Dear Diary, Part 3: Zoom Teaching: Still Hit AND Miss

close-up of typewriter with "dear diary: part 3" typed out on paper
Online Learning
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Janet Mizrahi is a continuing lecturer of professional writing at the University of California, Santa Barbara. She is also an author at BizCommBuzz.


Oh. My. God. I am SO sick of grading online! Granted, grading for writing classes has never been my favorite aspect of teaching, but online grading surely is a new level in Dante’s circles of hell. My back is aching. My eyes can’t focus. I need to get up every ten minutes to stretch, but just as my body has relaxed, I drag myself back to my chair for more.

And another thing. Whoever dreamed up Zoom should be sentenced to grading undergraduate writing assignments for eternity. I have likewise reserved a special torture to the creators of my LMS for its unfriendly user interface. If I taught another 20 years I don’t think I’d master all its functions.

So, dear diary, you can see I’m still not loving teaching remotely. However, a few lights are shimmering amid the black miasma that is distance learning.

I am proud to say I can now not only successfully send students to Zoom breakout rooms, but I’ve learned to actually enter and leave said rooms (unlike a beloved colleague, who may still be stuck in breakout room purgatory as I write this). While this took eight back-and-forth help tickets to IT—including an epic screen share session—those six hours I’ll never get back were almost worth it. I think I felt a teeny bit… the smallest inkling… as if I were in a real class session in a real classroom with students sitting in real chairs and me in real life walking around to check their work, chat with them….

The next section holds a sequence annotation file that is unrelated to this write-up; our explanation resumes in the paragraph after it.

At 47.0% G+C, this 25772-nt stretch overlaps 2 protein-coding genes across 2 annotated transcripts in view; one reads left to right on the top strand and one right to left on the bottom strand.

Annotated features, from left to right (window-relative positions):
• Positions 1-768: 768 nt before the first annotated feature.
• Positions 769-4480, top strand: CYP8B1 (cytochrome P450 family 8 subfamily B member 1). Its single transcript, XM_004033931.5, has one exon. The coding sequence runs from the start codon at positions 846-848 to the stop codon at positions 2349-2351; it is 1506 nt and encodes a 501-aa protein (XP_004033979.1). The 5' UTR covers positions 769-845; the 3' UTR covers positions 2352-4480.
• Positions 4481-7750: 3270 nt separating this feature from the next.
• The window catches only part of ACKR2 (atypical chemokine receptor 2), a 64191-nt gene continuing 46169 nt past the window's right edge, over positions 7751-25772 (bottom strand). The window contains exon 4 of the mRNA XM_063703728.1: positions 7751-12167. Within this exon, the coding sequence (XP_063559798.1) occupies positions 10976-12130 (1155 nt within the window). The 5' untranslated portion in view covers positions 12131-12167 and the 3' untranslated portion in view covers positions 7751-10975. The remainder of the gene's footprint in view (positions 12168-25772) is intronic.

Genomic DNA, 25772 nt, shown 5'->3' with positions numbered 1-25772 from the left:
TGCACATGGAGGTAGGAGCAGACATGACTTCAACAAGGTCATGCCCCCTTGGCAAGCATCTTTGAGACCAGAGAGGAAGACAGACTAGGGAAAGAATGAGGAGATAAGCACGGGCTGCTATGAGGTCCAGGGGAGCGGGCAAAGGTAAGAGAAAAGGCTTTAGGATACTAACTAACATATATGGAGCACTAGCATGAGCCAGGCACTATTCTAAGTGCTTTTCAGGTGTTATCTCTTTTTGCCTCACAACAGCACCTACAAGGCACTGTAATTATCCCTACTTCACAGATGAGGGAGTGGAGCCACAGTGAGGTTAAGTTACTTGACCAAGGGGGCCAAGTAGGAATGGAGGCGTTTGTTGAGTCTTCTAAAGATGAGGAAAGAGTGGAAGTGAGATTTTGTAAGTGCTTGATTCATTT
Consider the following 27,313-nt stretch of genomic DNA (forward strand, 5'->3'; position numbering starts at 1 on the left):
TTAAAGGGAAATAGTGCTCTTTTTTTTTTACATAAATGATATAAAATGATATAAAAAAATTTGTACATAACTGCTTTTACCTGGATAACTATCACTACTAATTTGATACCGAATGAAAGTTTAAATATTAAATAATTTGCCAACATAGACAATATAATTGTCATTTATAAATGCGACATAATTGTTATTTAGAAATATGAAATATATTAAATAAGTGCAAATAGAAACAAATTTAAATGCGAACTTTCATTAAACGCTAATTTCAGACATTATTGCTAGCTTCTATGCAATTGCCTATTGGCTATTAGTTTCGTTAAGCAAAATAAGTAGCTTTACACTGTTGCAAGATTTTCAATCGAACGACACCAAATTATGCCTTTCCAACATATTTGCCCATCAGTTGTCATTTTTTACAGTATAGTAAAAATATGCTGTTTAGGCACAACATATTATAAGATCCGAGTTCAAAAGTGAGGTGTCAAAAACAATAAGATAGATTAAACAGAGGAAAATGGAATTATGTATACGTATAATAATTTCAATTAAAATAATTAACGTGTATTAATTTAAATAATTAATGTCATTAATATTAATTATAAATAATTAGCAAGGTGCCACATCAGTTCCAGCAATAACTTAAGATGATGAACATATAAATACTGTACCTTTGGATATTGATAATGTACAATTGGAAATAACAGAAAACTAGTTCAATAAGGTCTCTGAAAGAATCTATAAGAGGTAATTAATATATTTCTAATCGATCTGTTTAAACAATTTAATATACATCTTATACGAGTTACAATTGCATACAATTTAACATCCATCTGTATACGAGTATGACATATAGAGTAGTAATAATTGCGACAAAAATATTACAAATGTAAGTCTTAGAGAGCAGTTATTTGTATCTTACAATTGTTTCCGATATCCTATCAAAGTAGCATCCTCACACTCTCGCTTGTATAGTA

But I digress. I should mention that this ray of light came only after being away from teaching for four months to recover from the fear and loathing of last spring’s sudden and tumultuous tumble into online teaching (see Dear Diary Part 1 and Part 2). But that time off gave me the respite I needed to wrap my head around the reality that my last year as a college instructor—I retire in June—would take place in my home office. Even if the vaccine is available by March, I don’t trust students to follow COVID-prevention best practices. So, I will retire without returning to my campus, my students, and my colleagues. It is a harsh blow.

But I’m trying to look on the bright side. Teaching from home means I have more time to work on losing the weight I put on at the beginning of the pandemic and only wear enough make-up so I don’t look too hideous on Zoom video (okay, Zoom developers, I’ll give it to you, nice job on that “touch up my appearance” feature). And I’ll soon have a new grandson to shower with bon mots instead of hapless undergrads! Something to look forward to.

In the meantime, I will try to detest grading papers on my computer a little less, even though it takes twice as long. I will try to not miss the smell of the ocean as I walk to class on my beautiful campus, or long for the spontaneous chats my beloved colleagues and I would be having in the halls of our office building.

I will get through this, as we all are. But I won’t like it.


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